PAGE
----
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Understanding Beta

beta24

Re: Understanding Beta

Postby Alan0354 » September 28th, 2019, 11:07 pm

This is the gm graph of IRFP240, you can see from the marks, if you increase current from 100mA to 2.5A, you have to increase the Vgs about 0.9V. So the Vgs is not constant through out the cycle of the sine wave. This is always true regardless of BJT or MOSFET, just MOSFET swing more. For BJT, Vbe only change by 80mV going from 0.1A to 2.5A.

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Re: Understanding Beta

Postby Alan0354 » September 28th, 2019, 11:14 pm

Do you use LTSpice, when I have time, I'll try to simulate this to see what happen.
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Understanding Beta

Postby amb » September 29th, 2019, 11:54 am

Ah yes, the previous simulation graph I posted is kind of a macroscopic view of what happens at the MOSFET junctions so it doesn't show the small stuff that's hapenning. The MOSFETs used in the β24 are the IRFP140N and IRFP9140N, with steeper curves in its gm graph at the low end less than a few amperes than the IRFP240. Anyway here is a direct plot of Vgs using a differential voltage probe across the gate and source pins, under the same operating conditions. Vgs changes from 3.15V to 3.88V (about 0.73V total) from peak to peak of the sine wave signal cycle. This is still a small amount of change given the magnitude of the signal, and does not invalidate the effectiveness of the dynamic cascode.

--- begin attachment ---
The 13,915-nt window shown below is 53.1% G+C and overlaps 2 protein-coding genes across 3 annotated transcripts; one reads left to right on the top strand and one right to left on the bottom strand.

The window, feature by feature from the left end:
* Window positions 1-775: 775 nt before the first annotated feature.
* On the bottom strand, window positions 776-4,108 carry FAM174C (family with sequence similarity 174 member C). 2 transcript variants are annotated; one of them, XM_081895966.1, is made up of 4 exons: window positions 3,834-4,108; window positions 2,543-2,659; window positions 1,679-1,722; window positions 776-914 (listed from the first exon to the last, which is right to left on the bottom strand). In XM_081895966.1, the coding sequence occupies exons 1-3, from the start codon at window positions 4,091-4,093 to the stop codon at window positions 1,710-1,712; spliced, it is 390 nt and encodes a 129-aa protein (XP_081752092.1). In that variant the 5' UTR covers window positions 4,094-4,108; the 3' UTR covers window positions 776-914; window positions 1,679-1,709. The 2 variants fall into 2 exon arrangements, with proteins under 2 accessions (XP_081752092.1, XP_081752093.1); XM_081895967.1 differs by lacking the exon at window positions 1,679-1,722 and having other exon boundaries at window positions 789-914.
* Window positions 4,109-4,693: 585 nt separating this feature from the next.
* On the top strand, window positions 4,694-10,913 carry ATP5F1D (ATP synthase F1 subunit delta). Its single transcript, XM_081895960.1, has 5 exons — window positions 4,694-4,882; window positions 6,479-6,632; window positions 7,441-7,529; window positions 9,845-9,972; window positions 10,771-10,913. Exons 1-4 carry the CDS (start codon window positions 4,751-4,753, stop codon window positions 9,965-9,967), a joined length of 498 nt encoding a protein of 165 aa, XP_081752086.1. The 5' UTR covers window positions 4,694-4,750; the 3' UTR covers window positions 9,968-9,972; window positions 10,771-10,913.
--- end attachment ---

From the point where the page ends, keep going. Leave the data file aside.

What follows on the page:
Image

Below is the Vgs curve superimposed on the graph posted previously (voltages at the 3 MOSFET pins), to show relative differences:

Image

I use OrCAD Capture CIS and PSpice A/D for simulation.

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Re: Understanding Beta

Postby Alan0354 » September 29th, 2019, 2:36 pm

amb wrote:Ah yes, the previous simulation graph I posted is kind of a macroscopic view of what happens at the MOSFET junctions so it doesn't show the small stuff that's hapenning. The MOSFETs used in the β24 are the IRFP140N and IRFP9140N, with steeper curves in its gm graph at the low end less than a few amperes than the IRFP240. Anyway here is a direct plot of Vgs using a differential voltage probe across the gate and source pins, under the same operating conditions. Vgs changes from 3.15V to 3.88V (about 0.73V total) from peak to peak of the sine wave signal cycle. This is still a small amount of change given the magnitude of the signal, and does not invalidate the effectiveness of the dynamic cascode.

Image

Below is the Vgs curve superimposed on the graph posted previously (voltages at the 3 MOSFET pins), to show relative differences:

Image

I use OrCAD Capture CIS and PSpice A/D for simulation.



You beat me to it, I just did the simulation and is about to post it, you got it already. Yes, the change of Vgs and Vds is small. Actually my question to you is about what is the EQUIVALENT capacitance loading the driver stage. That's what my original post asking for your opinion. My opinion is if the Ciss = 2000pF the effective loading capacitance is about 2000pF TIMES by Vout/Vgs = 0.73/10 = 0.073. Which is 2000pF X 0.073 = 146pF. It's a lot of improvement. Below was my original post that asked your opinion: